The key messages in each campaign compare to the features of key messages discussed in Melanie James’ article, Key Messages in Public Relations Campaign, specifically by being credible in each campaign. The University of Maryland presents themselves of being credible when placing statistics and credible numbers, such as the calorie count that the Mission: Fit Possible campaign used by stating, “Replacing one sugary drink each day saves more than 700 calories per week”(University of Maryland, 2012). However, out of the small list of key messages provided by the University of Maryland, they are more common knowledge key messages, ones that do not seem as effective. For example, they did not break down the key messages to their target audience like Loyola University did. Loyola University took into account their target audience and who would be seeing their campaign through media outlets and events. They established credibility through their slogan, “Choose Dat Not Dis”, by incorporating NFL New Orleans, Louisiana Saints and their saying, “Who Dat”, immediately grabbing their target audience through familiar words and phrases. They are very consistent as well, by incorporating this slogan into each key message for each target group. That is something that the University of Maryland did not do. Loyola University’s campaign key messages are affective through their deliverability, articulation, and attribution (James, 2011). However both university campaigns did see results through their key messages with the execution of their objectives and the amount of awareness that was raised for childhood obesity. Specifically Loyola University. They used the power of “Choose Dat Not Dis” by not just using it a key message, but as a product and sold their efforts in raising awareness. This is something that the University of Maryland did not do because they did not use any terminology of their specific campaign. They more so listed the benefits of living a healthy lifestyle, which in contrast, is something consumers see in television shows, magazine articles, and social media, it does not set them apart from the competition. With the alliance of working with larger organizations such as United Way, The Boys and Girls Club, and Children’s National Medical Center, the University of Maryland relied more on the organizations they worked with to raise more media attention. In result, they may have seen higher numbers in media attention then Loyola University, because Loyola University focused more so with working on their own and the school system in many parts of their campaign efforts. James mentions in her article that success is not always measured by having key messages challenged, but more so by how much media is taken up (James, 2011). That worked in the University of Maryland’s favor when looking at the results for how much awareness was raised, however, the execution of well thought out key messages and promotion puts Loyola University at a higher standard, and can be viewed as a respectable and unique campaign with their key messages.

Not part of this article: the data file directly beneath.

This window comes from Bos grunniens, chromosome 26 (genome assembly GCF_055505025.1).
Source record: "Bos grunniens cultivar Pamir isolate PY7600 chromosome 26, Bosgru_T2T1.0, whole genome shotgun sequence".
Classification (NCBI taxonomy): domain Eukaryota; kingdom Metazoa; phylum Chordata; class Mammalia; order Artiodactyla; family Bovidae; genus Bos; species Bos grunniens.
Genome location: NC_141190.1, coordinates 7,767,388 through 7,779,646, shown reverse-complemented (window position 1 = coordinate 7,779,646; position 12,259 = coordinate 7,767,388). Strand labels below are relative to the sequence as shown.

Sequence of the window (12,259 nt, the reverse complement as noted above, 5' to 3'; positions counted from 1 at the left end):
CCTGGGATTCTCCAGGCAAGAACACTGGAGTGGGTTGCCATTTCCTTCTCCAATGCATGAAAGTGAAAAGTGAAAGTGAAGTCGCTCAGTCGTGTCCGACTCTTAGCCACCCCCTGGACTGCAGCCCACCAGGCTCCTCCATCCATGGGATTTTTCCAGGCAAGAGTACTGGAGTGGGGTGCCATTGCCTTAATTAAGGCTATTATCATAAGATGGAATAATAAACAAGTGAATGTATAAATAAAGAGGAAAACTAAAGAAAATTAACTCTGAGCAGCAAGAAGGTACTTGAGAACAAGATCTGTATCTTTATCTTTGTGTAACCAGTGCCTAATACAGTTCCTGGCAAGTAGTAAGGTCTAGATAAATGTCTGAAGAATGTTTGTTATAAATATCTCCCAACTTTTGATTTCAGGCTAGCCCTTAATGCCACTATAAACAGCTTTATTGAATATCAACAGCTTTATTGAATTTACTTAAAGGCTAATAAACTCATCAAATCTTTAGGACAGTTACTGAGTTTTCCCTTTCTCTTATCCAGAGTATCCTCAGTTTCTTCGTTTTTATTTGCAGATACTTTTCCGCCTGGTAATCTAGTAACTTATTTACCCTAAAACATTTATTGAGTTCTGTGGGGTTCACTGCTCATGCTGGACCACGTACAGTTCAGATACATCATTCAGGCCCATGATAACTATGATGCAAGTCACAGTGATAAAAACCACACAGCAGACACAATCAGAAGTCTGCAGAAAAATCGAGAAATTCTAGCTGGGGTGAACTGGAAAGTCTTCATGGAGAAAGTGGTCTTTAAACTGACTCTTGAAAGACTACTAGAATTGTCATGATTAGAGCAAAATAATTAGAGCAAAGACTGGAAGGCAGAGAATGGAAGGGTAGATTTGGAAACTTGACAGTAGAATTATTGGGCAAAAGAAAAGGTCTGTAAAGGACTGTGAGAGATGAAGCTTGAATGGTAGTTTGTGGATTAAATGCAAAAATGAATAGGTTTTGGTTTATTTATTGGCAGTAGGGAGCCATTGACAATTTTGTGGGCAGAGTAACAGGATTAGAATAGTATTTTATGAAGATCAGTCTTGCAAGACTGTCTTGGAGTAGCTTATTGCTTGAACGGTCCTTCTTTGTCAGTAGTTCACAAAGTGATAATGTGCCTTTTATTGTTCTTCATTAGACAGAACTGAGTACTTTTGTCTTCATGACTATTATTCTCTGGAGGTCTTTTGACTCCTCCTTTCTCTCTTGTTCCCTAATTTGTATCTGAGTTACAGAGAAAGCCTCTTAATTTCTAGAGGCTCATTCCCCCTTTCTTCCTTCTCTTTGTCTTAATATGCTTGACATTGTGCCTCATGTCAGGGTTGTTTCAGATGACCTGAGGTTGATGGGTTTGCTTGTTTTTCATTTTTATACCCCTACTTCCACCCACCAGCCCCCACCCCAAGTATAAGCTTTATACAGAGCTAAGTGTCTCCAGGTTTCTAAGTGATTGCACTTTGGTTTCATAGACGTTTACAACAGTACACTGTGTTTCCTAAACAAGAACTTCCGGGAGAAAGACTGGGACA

Loyola University included two strategies for each objective that their campaign had set for themselves to complete, and out of all of the strategies listed, objective one and strategy one seemed to be one that was a standout from the rest. It included that for strategy one they would, “create fun and interactive activities for students in kindergarten through second grade at six local elementary schools. The ‘Choose Dat’ team split their activities into different stations at each school to keep the students alert, interested and focused” (Loyola University, 2012). This strategy is very effective due to the main target audience their campaign is geared towards. It is also scientifically proven that when one is taught healthy habits at a young age, the lessons learned will stick (Tsamma, 2016). Loyola University also included their findings from interviewing teachers that young students do not learn very well when they are placed in lecture-style settings, they retain information more effectively through interactive activities (Loyola University, 2012). Another reason it is effective is that they are assertive in their delivery of what they are going to do. In Developing the Public Relations Campaign, by Randy Bobbitt and Ruth Sullivan, they mention that it is important to research the target audience the strategy is geared towards to then have it be successful, and Loyola University does just that (Bobbitt, Sullivan, pg.71). In contrast, the University of Maryland had a different strategy to relay information on living a healthy lifestyle and ending childhood obesity.